Most regular softball games the team plays go seven innings. This being a pickup game, it went nine. I was not pleased. I was pushing it going seven. But I persevered. I was actually catching ball, and even, finally, connected in the last inning, with the ball-- another short inside grounder-- but it was without already being struck out. I was thrown out, but still, I had the damned ball.
Actually, the game went back and forth so, right before I was up, the game was tied. My turn at bat was almost certain to be the last out, ending the game. I offered to let someone pinch hit for me. The team was unanimous that I was part of the team and should bat. What a good batch!!.
I failed to mention that my son, the regular player on the team, was on the opposing pick-up team. So was his younger brother. There were three Kalls playing this game. I played terribly, like an old man, even though I do go to the gym regularly. But it was a wonderful opportunity to do something I was never able to do before. I'd coached little league for my older boy, when he was 11 and 12. But that was not the same as playing.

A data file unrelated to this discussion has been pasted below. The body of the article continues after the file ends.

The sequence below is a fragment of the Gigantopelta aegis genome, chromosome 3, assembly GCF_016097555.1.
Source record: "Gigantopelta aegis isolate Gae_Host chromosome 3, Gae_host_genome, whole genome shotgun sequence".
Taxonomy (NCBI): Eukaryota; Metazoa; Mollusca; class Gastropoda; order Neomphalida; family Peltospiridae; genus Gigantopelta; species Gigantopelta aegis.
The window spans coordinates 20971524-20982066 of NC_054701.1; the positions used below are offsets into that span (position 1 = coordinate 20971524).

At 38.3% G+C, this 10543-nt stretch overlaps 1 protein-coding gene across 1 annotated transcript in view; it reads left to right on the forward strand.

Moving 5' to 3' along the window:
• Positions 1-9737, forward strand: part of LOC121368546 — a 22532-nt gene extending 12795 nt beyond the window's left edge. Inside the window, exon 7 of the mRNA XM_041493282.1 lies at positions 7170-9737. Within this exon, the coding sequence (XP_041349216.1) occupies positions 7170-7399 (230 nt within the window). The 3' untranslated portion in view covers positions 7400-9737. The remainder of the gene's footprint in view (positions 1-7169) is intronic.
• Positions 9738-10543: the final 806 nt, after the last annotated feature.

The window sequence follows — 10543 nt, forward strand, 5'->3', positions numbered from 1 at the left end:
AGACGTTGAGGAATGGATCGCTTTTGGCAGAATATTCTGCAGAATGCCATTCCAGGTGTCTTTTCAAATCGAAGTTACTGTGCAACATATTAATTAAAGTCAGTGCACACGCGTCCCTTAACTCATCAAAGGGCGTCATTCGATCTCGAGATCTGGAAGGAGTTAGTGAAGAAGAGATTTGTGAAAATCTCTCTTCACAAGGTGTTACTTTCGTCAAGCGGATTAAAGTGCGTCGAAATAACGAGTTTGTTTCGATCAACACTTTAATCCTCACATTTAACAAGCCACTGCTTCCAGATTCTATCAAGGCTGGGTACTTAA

A few decades ago, I published self help tapes that included subliminal messages. The psychologist who created them, Thom Budzynski, used the subliminal message "I can beat Dad" as a regular part of the program. When I first published the tapes, that phrase reminded me of how the day my father came home from the hospital, after several weeks there for chest pain, he, a skilled card player who used to send money home from the front, during WWII, he was so good at poker, let me beat him at cards. He died the next day. I was eleven. Decades later, I realized the gift he gave me.
My boys sure beat me last night. I was so out of their league. That's the things should be. We let go of some things and the next generation takes over. I'd let go of baseball over 40 years ago. It was my boys' gift to me to share the game with them-- a gift all the guys on the team shared. The sore shoulder-- just minor aches 17 hours, two Alleves and three Ibuprofens later-- was my homework from this lesson.
What did I learn? I'm not in as good shape as I thought. I WAS able to run the bases as fast as some of the youngsters in their twenties. I encountered kindness that was totally unexpected. I had new reasons for humility. I will take my boy's advice and go to a batting cage-- with them-- a new way to have a fun experience. I'll learn the proper form for batting. It may not be that I'm too old. It may be that I just have to learn the stance and swing parameters. I'm not sure I ever even learned them when I was an eleven year old little-leaguer.
This tale is not over. It reminds me of the Kevin Costner movie, Field of Dreams. There's a scene where James Earl Jones, playing Terrence Mann, tells Ray,